VERO BEACH — Several hundred people jammed into St. Helen Catholic Church on a blazing hot Saturday morning to pay tribute to Indian River County Assistant Fire Chief Brian Nolan, who died Tuesday at the age of 55 following a heart attack.
Chief Nolan was remembered during his funeral as a father, a prankster and a man of great love, honor and service. He strove to protect the safety and well-being of Indian River County residents for 31 years, 27 of those with the Town of Indian River Shores.
Most recently, Nolan wore three hats with Indian River County Fire Rescue serving as Fire Marshal, director of the Emergency Operations Center and also as the Public Information Officer dealing with the media.
Rev. Rodney Titus in his homily praised Nolan for being a man who took the time not only to help people, but just to spend time with them in a display of “great love.” Rev. Titus addressed Nolan’s two sons and daughter directly with his words from the pulpit.
“Your father was not just your father, but in a sense he was a father to us all who live in Indian River County,” he said. “We feel protected because of the great efforts of the firefighters and paramedics and police and the Sheriff’s Office. So when one of you goes home, we feel for a brief moment maybe a little less protected.”
Fire departments from around the state sent emissaries to pay their respects to Nolan, with Broward County, Palm Beach County, St. Lucie County and the Florida Department of Forestry.
Vero Beach Police Department and the Indian River County Sheriff’s Office provided logistical support and escort for the fire engine from Station 1 which transported the flag-draped casket from Strunk Funeral Home.
Bagpiper Michael Hyde played throught the funeral procession, accompanied by a kilt-clad drummer who set the pace for the march of the pall bearers and Indian River County Fire Rescue Honor Guard. A large American flag was suspended from an aerial platform truck in St. Helen’s parking lot.
The scene was fit for the hero that Nolan proved to be in his life and in his profession.
Though Nolan devoted decades to firefighting and had many talents and hobbies about which he was passionate, those who showed up to pay homage said they will remember most who Nolan was as a person.
“You could know Brian for a year and you felt like you had known him a lifetime,” said Indian River Shores Public Safety Chief Bill Schauman, who eulogized Nolan and reflected upon working and living with him for 20 years in the fire station barracks.
“He was a friend to all 8 to 80, Brian lived life large,” Schauman said. “He put 110 years into his 55 years. He really did live life large.”
Attendees arrive dressed in everything from T-shirts to leather biker garb to formal firefighter ceremonial regalia and cocktail dresses with high heels. All knew a different facet of Nolan’s life and personality. All had a funny story or a moment when Nolan spread a little sunshine into their lives.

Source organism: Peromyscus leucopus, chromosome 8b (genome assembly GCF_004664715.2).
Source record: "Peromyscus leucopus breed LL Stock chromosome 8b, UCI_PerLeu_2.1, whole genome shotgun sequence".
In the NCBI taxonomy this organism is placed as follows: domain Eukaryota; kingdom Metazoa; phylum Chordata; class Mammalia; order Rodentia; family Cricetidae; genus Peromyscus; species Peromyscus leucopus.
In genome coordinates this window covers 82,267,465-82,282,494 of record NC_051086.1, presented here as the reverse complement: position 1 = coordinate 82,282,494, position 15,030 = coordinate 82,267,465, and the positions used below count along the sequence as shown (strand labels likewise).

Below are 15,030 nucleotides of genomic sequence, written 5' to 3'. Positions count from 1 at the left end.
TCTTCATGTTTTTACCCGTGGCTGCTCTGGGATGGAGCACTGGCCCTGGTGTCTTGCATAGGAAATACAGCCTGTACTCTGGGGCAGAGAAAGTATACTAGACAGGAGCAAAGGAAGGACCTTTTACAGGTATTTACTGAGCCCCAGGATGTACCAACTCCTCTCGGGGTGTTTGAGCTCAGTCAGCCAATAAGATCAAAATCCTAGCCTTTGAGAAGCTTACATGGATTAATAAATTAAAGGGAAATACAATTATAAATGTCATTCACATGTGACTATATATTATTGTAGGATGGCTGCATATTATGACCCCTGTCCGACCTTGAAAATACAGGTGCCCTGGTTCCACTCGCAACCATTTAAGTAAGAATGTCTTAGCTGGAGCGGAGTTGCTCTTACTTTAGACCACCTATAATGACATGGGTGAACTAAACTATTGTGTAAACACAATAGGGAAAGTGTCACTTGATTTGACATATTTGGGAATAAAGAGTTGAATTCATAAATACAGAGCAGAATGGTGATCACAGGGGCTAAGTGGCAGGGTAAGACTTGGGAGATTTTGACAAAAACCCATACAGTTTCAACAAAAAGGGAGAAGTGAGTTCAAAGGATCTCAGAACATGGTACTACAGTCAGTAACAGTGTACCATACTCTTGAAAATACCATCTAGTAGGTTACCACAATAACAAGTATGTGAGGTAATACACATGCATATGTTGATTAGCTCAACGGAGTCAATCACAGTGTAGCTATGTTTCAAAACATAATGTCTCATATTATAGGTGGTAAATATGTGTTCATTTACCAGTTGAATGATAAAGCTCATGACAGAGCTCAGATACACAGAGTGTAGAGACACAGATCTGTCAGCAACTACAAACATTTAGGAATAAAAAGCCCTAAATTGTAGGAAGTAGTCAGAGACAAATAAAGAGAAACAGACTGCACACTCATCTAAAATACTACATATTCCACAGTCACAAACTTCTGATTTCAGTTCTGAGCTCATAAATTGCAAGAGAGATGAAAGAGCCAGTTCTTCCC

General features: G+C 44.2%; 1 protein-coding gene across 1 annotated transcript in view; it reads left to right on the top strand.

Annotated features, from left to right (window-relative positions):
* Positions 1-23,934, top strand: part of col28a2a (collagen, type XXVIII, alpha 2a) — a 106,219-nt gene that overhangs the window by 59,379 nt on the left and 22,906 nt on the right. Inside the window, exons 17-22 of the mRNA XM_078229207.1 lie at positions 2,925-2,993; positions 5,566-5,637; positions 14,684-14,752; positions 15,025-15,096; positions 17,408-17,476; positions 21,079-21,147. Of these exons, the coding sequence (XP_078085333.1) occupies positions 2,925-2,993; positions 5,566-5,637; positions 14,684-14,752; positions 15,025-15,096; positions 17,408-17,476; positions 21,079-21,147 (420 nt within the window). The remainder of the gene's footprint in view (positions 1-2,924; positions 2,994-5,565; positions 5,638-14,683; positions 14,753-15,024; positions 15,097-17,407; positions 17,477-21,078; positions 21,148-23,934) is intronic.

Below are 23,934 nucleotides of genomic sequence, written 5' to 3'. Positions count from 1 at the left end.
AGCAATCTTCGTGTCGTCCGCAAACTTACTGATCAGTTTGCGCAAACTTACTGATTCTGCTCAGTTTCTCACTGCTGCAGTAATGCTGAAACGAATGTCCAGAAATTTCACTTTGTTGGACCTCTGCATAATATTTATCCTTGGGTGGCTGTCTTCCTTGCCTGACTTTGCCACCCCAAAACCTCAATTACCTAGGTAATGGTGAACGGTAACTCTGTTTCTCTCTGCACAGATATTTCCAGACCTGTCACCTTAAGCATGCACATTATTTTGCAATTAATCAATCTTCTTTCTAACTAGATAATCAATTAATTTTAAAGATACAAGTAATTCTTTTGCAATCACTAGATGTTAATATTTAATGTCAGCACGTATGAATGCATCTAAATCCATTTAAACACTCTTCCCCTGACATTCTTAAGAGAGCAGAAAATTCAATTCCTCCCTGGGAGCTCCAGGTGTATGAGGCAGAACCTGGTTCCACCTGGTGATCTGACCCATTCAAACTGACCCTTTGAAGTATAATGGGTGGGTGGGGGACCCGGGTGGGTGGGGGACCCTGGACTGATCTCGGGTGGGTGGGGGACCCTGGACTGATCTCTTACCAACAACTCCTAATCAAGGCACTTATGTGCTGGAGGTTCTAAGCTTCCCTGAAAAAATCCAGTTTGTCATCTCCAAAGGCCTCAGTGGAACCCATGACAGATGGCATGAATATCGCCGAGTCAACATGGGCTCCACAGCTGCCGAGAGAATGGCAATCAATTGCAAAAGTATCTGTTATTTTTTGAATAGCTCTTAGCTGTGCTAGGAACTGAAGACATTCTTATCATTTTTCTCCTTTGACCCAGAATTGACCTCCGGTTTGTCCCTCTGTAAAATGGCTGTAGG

“What I will remember most is his smile, he always had that amazing smile,” said South Beach resident Jackie Solari at the reception held at the Riverside Cafe after the service.
Solari attended on behalf of Commissioner Bob Solari, who could not be present at the funeral. Several other county officials were on hand, including County Administrator Joe Baird, County Attorney Alan Polackwich, Deputy County Attorney Bill DeBraal and Fire Chief John King. Shores Town Manager Richard Jefferson and Town Clerk Laura Aldrich joined many of the Shores Public Safety in showing their support for Nolan’s family.
King, who hired Nolan after he retired from the Indian River Shores Public Safety Department, said the process of trying to fill Nolan’s position at the department would begin next week.
“All the staff has rallied to fill in in the interim. We’re dividing out the responsibilities among the other senior staff,” King said. “Brian was a remarkable guy and will be deeply missed.”
Wiith the county coming upon the height of hurricane season and Nolan’s office at the EOC now vacant, the community will feel the loss of his years of knowledge and experience and his ability to bring people together and get through a crisis with their good humor intact.
“Brian was the person who made work fun,” Schauman said. “In the worst situations he could make anyone laugh.”
There was no graveside ceremony, as Nolan will be cremated. He reportedly wished to have his ashes scattered at a location in the Town of Indian River Shores where he worked for 27 years and where his father was once the mayor in the 1980s.
Nolan’s motorcycle comrades are organizing a memorial poker run sometime in the coming weeks to raise funds for charity, perhaps to fund scholarships for children of firefighters.Click here to read Chief Nolan’s obituary.